This is it: 2019 is the year you are going to make and stick to a budget. No more wasting your hard-earned cash on weird gadgets you see advertised on Instagram; it’s time to save those funds for a vacation—and maybe even a down payment on a home someday. The only problem? The idea is much simpler in theory than in practice: reaching a financial goal for the year takes more than just vowing to “cut back.” So here’s how to actually get there.
Review your past spending, then plan future spending
Before planning your future saving, review your past spending. “We generally underestimate how much we spend when we’re making estimates,” said Stefanie O’Connell, author of The Broke and Beautiful Life. “So in order to keep our budget grounded in something that’s going to be realistic and something that we can stick to, we have to start with what our actual costs are.” O’Connell recommended reviewing three months worth of past statements, and divide what you spent into columns such as necessary expenses (like housing, food and transportation) and discretionary (like entertainment, vacations and clothes). Or, create columns for recurring expenses (like rent, loan payments and Netflix) and non-recurring (like holiday gifts and celebrations).
Now, create your 2019 budget starting with those necessary expenses and comparing that sum to your monthly income. The gap between the two is how much you have for everything else. But before you get to all the fun stuff, don’t forget to include your savings, debt-paying and investing goals (if you have them). “[Put] those...into your budget right after you put in the necessity expenses each month,” O’Connell said. “Then and only then, start to see how much room you have left for discretionary expenses and variable expenses that are not necessities.” Use the last three months’ review to anticipate how much you’ll spend in discretionary areas (multiply it by four to get an estimated look at a full year).
In terms of events you know are coming, but don’t necessarily know how much they’ll cost, like friends’ weddings and gift giving, O’Connell suggested looking to last year’s “irregular expenses” spending and make an annual projection based on that. You can either divide the yearly spending by 12 and include it in your monthly budget (if you don’t spend what you allocated in a given month, roll it over to the next), or allocate it to the specific months when you expect you’ll need it.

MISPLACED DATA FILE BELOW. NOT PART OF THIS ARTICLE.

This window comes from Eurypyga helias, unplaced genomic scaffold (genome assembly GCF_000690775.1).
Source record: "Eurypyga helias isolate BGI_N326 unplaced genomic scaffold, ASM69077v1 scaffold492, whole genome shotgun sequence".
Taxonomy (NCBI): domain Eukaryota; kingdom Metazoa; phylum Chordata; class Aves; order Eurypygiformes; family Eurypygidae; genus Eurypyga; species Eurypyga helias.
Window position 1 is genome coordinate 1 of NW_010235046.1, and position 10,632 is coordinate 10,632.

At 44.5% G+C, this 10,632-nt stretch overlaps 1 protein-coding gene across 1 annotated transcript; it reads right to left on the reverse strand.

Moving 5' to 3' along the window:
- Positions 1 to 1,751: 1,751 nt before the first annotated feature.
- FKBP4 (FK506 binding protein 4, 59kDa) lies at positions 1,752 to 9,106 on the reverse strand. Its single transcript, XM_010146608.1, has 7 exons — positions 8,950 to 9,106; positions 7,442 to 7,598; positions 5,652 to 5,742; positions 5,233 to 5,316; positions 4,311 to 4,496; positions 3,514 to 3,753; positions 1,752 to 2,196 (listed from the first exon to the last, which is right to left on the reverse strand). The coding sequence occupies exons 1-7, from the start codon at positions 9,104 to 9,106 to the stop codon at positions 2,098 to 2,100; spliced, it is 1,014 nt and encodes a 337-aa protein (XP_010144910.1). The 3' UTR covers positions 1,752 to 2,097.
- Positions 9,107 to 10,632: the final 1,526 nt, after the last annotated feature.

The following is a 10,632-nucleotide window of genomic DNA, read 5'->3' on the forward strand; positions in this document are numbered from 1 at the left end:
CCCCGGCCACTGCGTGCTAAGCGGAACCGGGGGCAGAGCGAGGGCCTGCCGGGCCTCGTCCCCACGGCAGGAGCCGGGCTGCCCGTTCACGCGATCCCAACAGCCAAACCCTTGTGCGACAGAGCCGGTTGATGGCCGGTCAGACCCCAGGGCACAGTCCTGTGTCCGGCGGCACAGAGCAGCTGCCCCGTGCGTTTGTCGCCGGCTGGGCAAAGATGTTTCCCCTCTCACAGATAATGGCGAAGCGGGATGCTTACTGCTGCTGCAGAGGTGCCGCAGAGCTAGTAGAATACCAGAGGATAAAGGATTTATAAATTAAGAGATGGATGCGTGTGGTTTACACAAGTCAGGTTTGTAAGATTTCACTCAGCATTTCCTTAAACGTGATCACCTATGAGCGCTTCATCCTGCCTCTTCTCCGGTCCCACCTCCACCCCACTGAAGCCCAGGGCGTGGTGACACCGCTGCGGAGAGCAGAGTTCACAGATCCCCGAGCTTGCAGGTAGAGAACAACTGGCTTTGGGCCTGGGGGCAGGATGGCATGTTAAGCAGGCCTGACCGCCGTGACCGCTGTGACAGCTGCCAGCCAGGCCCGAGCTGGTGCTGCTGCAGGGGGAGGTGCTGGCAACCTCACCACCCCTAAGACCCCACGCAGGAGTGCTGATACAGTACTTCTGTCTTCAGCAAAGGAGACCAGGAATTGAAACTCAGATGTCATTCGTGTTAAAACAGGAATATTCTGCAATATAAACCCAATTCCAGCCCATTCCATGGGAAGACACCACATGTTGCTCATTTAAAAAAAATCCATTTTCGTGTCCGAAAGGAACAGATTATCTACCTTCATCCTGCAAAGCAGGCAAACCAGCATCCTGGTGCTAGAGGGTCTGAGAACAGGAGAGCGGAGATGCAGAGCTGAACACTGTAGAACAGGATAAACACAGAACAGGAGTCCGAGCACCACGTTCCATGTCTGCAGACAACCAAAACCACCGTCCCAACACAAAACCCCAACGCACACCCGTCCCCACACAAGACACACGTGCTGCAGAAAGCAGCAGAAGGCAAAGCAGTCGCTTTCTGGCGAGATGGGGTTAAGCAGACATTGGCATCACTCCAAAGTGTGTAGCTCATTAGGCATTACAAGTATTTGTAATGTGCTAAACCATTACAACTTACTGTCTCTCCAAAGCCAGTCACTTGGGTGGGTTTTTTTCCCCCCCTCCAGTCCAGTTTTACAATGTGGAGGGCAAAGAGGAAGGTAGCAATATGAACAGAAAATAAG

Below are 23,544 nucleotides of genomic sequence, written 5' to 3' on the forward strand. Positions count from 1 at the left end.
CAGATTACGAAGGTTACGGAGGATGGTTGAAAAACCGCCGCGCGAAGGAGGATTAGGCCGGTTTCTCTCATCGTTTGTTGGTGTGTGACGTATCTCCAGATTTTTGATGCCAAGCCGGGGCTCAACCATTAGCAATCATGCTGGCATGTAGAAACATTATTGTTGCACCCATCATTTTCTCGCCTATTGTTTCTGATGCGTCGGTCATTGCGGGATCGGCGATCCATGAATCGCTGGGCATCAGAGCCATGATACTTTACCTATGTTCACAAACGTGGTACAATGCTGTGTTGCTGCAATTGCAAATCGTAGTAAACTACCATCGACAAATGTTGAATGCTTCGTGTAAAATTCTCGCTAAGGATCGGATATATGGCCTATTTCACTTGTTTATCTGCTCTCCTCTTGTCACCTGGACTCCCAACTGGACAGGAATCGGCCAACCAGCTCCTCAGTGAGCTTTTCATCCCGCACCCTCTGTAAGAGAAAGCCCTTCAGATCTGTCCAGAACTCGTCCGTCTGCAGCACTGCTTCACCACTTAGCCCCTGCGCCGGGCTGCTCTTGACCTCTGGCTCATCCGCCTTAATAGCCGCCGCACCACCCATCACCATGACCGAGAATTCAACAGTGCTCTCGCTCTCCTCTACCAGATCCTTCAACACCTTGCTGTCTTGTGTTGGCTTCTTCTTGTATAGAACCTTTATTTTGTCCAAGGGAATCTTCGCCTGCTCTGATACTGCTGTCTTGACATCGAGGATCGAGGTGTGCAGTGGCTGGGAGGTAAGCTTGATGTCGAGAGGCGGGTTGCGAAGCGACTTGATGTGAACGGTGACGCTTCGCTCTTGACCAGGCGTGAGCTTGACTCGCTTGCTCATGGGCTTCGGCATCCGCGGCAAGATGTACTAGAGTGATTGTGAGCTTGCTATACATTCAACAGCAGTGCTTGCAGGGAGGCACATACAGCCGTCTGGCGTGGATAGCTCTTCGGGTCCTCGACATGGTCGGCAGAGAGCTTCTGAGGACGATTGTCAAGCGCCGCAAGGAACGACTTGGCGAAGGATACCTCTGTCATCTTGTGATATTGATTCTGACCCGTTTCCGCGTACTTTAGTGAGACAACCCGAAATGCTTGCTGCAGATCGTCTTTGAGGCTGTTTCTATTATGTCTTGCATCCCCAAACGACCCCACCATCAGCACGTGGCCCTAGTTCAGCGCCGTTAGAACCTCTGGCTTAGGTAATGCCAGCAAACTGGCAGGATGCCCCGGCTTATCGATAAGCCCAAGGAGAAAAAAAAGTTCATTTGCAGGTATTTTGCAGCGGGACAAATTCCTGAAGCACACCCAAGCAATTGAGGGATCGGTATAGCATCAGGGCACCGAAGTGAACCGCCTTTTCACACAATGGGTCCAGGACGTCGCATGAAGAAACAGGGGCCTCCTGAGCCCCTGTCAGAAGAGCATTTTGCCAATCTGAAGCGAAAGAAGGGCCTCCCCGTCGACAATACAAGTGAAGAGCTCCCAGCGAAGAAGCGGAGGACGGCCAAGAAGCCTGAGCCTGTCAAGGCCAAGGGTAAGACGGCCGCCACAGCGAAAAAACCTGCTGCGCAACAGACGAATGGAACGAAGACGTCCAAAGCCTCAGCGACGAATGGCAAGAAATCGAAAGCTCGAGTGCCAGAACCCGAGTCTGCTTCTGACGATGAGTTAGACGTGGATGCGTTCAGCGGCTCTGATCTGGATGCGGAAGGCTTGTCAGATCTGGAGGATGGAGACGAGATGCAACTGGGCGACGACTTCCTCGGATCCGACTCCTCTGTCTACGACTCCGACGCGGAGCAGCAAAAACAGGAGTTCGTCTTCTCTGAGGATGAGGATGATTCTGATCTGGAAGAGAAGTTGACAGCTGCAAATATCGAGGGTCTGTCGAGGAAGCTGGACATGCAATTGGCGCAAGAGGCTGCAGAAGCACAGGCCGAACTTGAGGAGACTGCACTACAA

Of course, there are some expenses you simply don’t know you’ll incur. For those, O’Connell recommended creating an emergency savings fund. Plan to include in your budget putting away a certain amount of your paycheck each month to work toward a goal of having at least one month’s worth of expenses (but ideally three- to six-month’s worth) saved in an account you can easily access and dip into if needed.
Find what works for you
Some people may thrive by allocating every extra dollar in their budget to a specific purpose or category—like dining out, movies or clothes. Others might find that restrictive, O’Connell noted, and would rather have a general monthly “fun fund” in their budget that incorporates all of those things. “There are so many ways to make a budget work,” she said. “The key is trying to find a system that works for you based on your personality type and the way you work, and knowing that you might not succeed the first time around but that doesn’t mean you can’t eventually try another system.”
Hold yourself accountable
Holding yourself accountable is key to achieving any goal, and budgeting is no different. Record your detailed spending as you go each month—even if you go over your budget allocations. O’Connell personally uses Mint and Personal Capital (as well as her own spreadsheet) to track her budget, spending and investments, but if apps or high-tech software aren’t your thing, you can keep it simple. “Pen and paper is fine,” she said. “I know some people use their day planner also as a spending tracker.”
The key is that you’re holding yourself accountable in some way, and that act of writing or typing your spending “in and of itself is going to create a lot more mindfulness around your money and financial choices,” O’Connell said.
Cut yourself some slack
No one is perfect; even if you thoughtfully set aside money for irregular expenses, it’s possible you’ll get off-track at some point during the year. If that does happen, though, remember that you can still get back on track. “We have to give ourselves permission to make mistakes...we have to give ourselves flexibility for life to happen because life happens,” O’Connell said. Remind yourself of that fact, and don’t allow “that shame to keep you from restarting the process,” she added.
Remind yourself why you’re doing this
You may be enthusiastically tracking your spending in January only to find that in May you are over it and just want to have some fun. To help prevent yourself from losing focus, O’Connell said to “attach meaning to the money you’re budgeting. It’s really hard to stick to things that feel restrictive if we don’t remember why we’re doing it.”
One way to do that, O’Connell noted, is by creating visual reminders. Print out a picture of your dream destination and put it in your wallet to remind yourself that the budget your’ve made is to help you save for the vacation you’re planning; or use a picture of your family as your phone background to help you maintain focus on building an emergency fund for them. “That will remind you what you’re saving for,” O’Connell said. “A budget is really a tool to get the things you want; it’s not something that’s designed to restrict you, even though it sometimes feels that way.”